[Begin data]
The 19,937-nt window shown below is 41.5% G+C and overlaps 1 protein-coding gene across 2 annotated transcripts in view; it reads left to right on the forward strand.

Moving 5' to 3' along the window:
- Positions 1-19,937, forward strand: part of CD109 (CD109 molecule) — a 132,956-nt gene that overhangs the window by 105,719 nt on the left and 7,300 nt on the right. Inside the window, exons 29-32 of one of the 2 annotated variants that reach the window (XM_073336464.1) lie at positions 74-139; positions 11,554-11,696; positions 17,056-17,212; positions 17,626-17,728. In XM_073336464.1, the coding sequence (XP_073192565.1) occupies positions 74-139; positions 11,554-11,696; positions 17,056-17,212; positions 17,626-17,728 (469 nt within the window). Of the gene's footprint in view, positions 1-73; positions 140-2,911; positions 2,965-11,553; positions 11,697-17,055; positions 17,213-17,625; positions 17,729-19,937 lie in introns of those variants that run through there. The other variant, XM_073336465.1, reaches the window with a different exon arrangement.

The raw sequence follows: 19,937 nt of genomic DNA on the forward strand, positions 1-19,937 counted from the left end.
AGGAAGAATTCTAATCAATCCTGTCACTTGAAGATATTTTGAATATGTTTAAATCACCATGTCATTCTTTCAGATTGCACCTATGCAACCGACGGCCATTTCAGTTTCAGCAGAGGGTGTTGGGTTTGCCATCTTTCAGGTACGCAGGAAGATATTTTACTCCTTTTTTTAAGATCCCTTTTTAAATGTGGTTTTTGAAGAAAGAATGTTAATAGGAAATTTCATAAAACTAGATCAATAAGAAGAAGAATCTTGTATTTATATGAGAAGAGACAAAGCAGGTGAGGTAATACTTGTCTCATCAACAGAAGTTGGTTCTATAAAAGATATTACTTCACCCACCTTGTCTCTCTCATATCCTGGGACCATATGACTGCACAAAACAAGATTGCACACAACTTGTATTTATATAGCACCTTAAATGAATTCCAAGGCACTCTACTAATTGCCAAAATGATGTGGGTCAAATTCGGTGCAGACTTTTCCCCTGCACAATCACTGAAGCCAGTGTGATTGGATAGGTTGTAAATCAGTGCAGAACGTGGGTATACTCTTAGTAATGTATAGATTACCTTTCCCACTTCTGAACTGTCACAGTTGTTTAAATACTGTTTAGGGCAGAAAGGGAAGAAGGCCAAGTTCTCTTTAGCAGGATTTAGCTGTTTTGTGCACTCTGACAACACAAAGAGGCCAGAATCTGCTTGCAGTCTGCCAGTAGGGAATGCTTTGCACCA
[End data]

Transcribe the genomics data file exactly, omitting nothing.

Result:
The 19,937-nt window shown below is 41.5% G+C and overlaps 1 protein-coding gene across 2 annotated transcripts in view; it reads left to right on the forward strand.

Moving 5' to 3' along the window:
- Positions 1-19,937, forward strand: part of CD109 (CD109 molecule) — a 132,956-nt gene that overhangs the window by 105,719 nt on the left and 7,300 nt on the right. Inside the window, exons 29-32 of one of the 2 annotated variants that reach the window (XM_073336464.1) lie at positions 74-139; positions 11,554-11,696; positions 17,056-17,212; positions 17,626-17,728. In XM_073336464.1, the coding sequence (XP_073192565.1) occupies positions 74-139; positions 11,554-11,696; positions 17,056-17,212; positions 17,626-17,728 (469 nt within the window). Of the gene's footprint in view, positions 1-73; positions 140-2,911; positions 2,965-11,553; positions 11,697-17,055; positions 17,213-17,625; positions 17,729-19,937 lie in introns of those variants that run through there. The other variant, XM_073336465.1, reaches the window with a different exon arrangement.

The raw sequence follows: 19,937 nt of genomic DNA on the forward strand, positions 1-19,937 counted from the left end.
AGGAAGAATTCTAATCAATCCTGTCACTTGAAGATATTTTGAATATGTTTAAATCACCATGTCATTCTTTCAGATTGCACCTATGCAACCGACGGCCATTTCAGTTTCAGCAGAGGGTGTTGGGTTTGCCATCTTTCAGGTACGCAGGAAGATATTTTACTCCTTTTTTTAAGATCCCTTTTTAAATGTGGTTTTTGAAGAAAGAATGTTAATAGGAAATTTCATAAAACTAGATCAATAAGAAGAAGAATCTTGTATTTATATGAGAAGAGACAAAGCAGGTGAGGTAATACTTGTCTCATCAACAGAAGTTGGTTCTATAAAAGATATTACTTCACCCACCTTGTCTCTCTCATATCCTGGGACCATATGACTGCACAAAACAAGATTGCACACAACTTGTATTTATATAGCACCTTAAATGAATTCCAAGGCACTCTACTAATTGCCAAAATGATGTGGGTCAAATTCGGTGCAGACTTTTCCCCTGCACAATCACTGAAGCCAGTGTGATTGGATAGGTTGTAAATCAGTGCAGAACGTGGGTATACTCTTAGTAATGTATAGATTACCTTTCCCACTTCTGAACTGTCACAGTTGTTTAAATACTGTTTAGGGCAGAAAGGGAAGAAGGCCAAGTTCTCTTTAGCAGGATTTAGCTGTTTTGTGCACTCTGACAACACAAAGAGGCCAGAATCTGCTTGCAGTCTGCCAGTAGGGAATGCTTTGCACCA